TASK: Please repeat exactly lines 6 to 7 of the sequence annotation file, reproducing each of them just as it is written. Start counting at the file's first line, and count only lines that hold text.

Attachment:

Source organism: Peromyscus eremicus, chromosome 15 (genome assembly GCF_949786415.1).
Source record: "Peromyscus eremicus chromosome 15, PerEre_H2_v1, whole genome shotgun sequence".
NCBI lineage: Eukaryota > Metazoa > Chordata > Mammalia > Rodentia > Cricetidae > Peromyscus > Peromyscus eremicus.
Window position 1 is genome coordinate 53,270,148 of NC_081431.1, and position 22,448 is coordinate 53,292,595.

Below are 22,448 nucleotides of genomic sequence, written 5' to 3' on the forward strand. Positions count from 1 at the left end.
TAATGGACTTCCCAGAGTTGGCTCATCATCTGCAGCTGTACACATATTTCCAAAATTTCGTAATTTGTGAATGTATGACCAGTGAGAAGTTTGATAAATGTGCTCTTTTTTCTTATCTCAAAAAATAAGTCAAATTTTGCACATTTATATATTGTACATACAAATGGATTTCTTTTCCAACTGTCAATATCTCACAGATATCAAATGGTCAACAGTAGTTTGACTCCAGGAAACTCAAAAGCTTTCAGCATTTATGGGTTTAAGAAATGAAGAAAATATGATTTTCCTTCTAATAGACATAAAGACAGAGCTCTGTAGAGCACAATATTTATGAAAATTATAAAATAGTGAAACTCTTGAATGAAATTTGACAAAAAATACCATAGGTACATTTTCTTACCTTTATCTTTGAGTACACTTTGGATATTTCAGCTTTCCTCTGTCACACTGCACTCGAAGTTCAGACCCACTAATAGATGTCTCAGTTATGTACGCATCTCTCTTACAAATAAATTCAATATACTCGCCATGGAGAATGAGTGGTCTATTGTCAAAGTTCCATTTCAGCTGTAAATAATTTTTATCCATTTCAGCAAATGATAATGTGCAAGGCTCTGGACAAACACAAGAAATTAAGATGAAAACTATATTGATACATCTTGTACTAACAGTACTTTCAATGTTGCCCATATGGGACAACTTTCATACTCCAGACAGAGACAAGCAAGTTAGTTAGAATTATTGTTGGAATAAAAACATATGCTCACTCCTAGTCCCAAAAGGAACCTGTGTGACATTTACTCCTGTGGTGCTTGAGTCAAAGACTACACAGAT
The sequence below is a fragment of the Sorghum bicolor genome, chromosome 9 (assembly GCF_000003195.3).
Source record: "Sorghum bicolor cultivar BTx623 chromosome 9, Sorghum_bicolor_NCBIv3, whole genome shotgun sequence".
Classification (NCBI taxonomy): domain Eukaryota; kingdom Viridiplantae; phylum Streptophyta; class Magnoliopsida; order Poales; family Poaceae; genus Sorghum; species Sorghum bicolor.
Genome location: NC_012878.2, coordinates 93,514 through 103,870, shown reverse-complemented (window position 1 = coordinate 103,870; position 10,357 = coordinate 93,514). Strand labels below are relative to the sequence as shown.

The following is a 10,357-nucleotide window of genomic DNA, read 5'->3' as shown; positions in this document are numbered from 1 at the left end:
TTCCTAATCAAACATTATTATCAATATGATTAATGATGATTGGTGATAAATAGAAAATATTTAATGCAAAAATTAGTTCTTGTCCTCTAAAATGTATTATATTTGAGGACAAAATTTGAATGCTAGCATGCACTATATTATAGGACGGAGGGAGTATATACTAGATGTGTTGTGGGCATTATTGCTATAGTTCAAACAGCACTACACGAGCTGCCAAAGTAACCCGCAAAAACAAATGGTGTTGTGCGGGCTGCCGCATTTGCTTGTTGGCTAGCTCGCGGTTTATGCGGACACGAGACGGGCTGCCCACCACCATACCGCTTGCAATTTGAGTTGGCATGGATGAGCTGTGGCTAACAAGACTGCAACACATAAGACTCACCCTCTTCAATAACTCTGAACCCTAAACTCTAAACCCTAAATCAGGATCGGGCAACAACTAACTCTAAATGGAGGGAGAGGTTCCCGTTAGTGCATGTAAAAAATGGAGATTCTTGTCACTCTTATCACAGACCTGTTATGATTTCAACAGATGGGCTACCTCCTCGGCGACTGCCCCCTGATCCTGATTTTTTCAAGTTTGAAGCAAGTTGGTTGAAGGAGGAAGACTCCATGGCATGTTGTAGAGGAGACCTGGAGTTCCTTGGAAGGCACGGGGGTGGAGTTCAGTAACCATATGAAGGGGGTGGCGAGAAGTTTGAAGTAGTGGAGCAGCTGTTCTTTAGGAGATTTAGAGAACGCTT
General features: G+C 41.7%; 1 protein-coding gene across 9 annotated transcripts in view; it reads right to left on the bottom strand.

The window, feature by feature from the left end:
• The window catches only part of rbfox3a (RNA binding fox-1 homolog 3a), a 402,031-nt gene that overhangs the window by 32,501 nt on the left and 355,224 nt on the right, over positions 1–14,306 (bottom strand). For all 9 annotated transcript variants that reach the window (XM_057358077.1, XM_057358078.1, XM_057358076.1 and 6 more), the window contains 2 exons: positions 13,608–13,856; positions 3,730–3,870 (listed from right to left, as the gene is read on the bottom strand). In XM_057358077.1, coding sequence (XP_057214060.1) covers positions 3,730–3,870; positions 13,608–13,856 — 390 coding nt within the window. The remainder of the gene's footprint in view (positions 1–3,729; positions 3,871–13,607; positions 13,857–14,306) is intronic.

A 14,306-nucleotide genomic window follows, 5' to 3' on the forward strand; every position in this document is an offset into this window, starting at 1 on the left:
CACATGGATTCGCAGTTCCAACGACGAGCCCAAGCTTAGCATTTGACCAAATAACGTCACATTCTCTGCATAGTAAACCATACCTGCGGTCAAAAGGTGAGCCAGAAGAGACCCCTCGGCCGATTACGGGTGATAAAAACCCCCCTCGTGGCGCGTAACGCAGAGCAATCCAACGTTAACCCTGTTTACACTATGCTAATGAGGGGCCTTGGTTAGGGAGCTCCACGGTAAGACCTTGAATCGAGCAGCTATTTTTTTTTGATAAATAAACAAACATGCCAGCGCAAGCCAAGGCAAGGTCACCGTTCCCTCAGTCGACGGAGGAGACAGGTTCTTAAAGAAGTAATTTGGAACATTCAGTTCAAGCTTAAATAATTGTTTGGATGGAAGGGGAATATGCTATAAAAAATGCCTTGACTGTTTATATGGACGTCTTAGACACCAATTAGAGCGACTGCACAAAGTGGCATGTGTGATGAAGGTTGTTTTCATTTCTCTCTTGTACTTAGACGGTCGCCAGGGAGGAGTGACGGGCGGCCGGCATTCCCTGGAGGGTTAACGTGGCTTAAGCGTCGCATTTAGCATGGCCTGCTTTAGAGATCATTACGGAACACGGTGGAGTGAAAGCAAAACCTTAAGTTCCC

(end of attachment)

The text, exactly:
TAATGGACTTCCCAGAGTTGGCTCATCATCTGCAGCTGTACACATATTTCCAAAATTTCGTAATTTGTGAATGTATGACCAGTGAGAAGTTTGATAAATGTGCTCTTTTTTCTTATCTCAAAAAATAAGTCAAATTTTGCACATTTATATATTGTACATACAAATGGATTTCTTTTCCAACTGTCAATATCTCACAGATATCAAATGGTCAACAGTAGTTTGACTCCAGGAAACTCAAAAGCTTTCAGCATTTATGGGTTTAAGAAATGAAGAAAATATGATTTTCCTTCTAATAGACATAAAGACAGAGCTCTGTAGAGCACAATATTTATGAAAATTATAAAATAGTGAAACTCTTGAATGAAATTTGACAAAAAATACCATAGGTACATTTTCTTACCTTTATCTTTGAGTACACTTTGGATATTTCAGCTTTCCTCTGTCACACTGCACTCGAAGTTCAGACCCACTAATAGATGTCTCAGTTATGTACGCATCTCTCTTACAAATAAATTCAATATACTCGCCATGGAGAATGAGTGGTCTATTGTCAAAGTTCCATTTCAGCTGTAAATAATTTTTATCCATTTCAGCAAATGATAATGTGCAAGGCTCTGGACAAACACAAGAAATTAAGATGAAAACTATATTGATACATCTTGTACTAACAGTACTTTCAATGTTGCCCATATGGGACAACTTTCATACTCCAGACAGAGACAAGCAAGTTAGTTAGAATTATTGTTGGAATAAAAACATATGCTCACTCCTAGTCCCAAAAGGAACCTGTGTGACATTTACTCCTGTGGTGCTTGAGTCAAAGACTACACAGAT
The sequence below is a fragment of the Sorghum bicolor genome, chromosome 9 (assembly GCF_000003195.3).